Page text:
This article was generated from a meeting on “Deconstructing Psychosis” at the offices of the American Psychiatric Association in Alexandria, Virginia, on February 16–17, 2006. In that meeting, Dr Keefe presented many of the ideas discussed in this article, and they were commented on formally by Dr Fenton and informally by other panel participants. While Dr Fenton agreed to coauthor this article, he was not able to make comments on the manuscript before his tragic death on September 2, 2006. Dr Keefe discloses that he has received research funding from Eli Lilly and Pfizer through Duke University. He also owns a company that trains and certifies cognitive testers for clinical trials, and he consults and has received funding from various pharmaceutical companies, universities, and government agencies to carry out this work. He receives royalties through Duke University for cognitive measures developed in his laboratory, including the Brief Assessment of Cognition in Schizophrenia (BACS) and the BACS symbol coding subtest of the MATRICS Consensus Cognitive Battery, some of which are discussed here. Currently, there is no fee charged for the use of the SCoRS, copyrighted by Duke University, discussed in this article; however, in the future, a fee may be charged. Dr Keefe has devoted much of his career to research on cognitive impairment in schizophrenia. Thus, if the suggestions of this article are carried out, he stands potentially to benefit academically and financially. Courtney Kennel and Cathy Lefebvre provided editorial assistance for this article.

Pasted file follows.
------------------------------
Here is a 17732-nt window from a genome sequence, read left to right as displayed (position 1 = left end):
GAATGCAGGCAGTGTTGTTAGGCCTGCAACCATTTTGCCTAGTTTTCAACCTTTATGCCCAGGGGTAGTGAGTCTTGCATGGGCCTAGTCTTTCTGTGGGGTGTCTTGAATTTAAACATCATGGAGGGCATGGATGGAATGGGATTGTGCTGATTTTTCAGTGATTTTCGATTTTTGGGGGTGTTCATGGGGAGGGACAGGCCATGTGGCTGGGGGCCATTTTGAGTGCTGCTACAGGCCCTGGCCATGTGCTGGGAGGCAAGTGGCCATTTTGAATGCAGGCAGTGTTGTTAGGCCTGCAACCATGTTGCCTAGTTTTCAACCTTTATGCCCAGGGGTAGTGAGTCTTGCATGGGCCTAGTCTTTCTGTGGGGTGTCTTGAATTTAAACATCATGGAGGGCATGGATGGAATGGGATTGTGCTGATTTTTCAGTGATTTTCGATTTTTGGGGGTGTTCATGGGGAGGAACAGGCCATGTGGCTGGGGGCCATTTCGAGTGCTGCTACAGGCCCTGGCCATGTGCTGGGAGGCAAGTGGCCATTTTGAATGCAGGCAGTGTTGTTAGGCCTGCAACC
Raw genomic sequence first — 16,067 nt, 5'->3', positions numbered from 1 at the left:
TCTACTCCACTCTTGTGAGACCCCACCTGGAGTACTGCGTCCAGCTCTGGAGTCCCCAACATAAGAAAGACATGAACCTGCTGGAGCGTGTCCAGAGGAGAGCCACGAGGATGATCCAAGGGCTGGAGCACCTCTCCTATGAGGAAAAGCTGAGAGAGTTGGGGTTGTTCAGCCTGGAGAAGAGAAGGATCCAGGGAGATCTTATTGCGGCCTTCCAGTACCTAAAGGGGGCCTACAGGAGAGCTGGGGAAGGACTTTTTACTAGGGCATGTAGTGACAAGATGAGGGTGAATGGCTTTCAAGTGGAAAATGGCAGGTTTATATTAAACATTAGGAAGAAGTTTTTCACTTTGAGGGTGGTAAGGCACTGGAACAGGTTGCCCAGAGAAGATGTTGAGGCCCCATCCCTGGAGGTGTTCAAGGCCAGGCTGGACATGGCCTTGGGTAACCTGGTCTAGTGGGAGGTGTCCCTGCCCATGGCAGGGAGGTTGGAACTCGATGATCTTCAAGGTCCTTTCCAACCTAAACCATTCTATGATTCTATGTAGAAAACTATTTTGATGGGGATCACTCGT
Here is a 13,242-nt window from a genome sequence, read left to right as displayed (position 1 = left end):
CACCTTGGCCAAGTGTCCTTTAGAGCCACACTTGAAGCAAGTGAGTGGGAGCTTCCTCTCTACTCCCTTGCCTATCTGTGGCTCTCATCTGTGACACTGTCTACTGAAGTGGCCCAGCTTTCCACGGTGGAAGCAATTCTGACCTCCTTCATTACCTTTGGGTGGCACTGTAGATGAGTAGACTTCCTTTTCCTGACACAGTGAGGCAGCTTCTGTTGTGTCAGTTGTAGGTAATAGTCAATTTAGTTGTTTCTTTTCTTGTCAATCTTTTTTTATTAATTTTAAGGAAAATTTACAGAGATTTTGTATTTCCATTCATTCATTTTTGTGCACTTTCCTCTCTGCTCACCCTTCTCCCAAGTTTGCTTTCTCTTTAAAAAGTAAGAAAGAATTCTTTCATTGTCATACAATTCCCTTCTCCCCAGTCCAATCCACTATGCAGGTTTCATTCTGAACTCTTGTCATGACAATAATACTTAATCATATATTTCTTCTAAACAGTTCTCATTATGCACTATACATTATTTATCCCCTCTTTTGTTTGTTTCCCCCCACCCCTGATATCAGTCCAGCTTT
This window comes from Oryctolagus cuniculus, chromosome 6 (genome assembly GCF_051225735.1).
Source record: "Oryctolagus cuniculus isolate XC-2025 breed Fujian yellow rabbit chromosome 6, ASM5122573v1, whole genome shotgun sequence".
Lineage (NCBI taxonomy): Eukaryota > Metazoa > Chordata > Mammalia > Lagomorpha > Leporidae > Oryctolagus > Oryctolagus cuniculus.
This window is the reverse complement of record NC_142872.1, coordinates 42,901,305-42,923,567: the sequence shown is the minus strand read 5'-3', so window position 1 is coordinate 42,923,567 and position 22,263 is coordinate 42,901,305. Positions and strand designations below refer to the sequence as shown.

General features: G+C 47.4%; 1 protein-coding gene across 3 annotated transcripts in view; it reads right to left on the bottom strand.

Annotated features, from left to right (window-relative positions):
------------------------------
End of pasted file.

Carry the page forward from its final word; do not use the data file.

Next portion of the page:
Richard Keefe: Potential financial conflicts for myself in this paper include: I receive research funding from Eli Lilly and Pfizer through Duke University. I also own a company that trains and certifies cognitive testers for clinical trials. I consult and have received funding from various pharmaceutical companies, universities and government agencies to carry out this work. I receive royalties through Duke University for cognitive measures developed in my lab, including the Brief Assessment.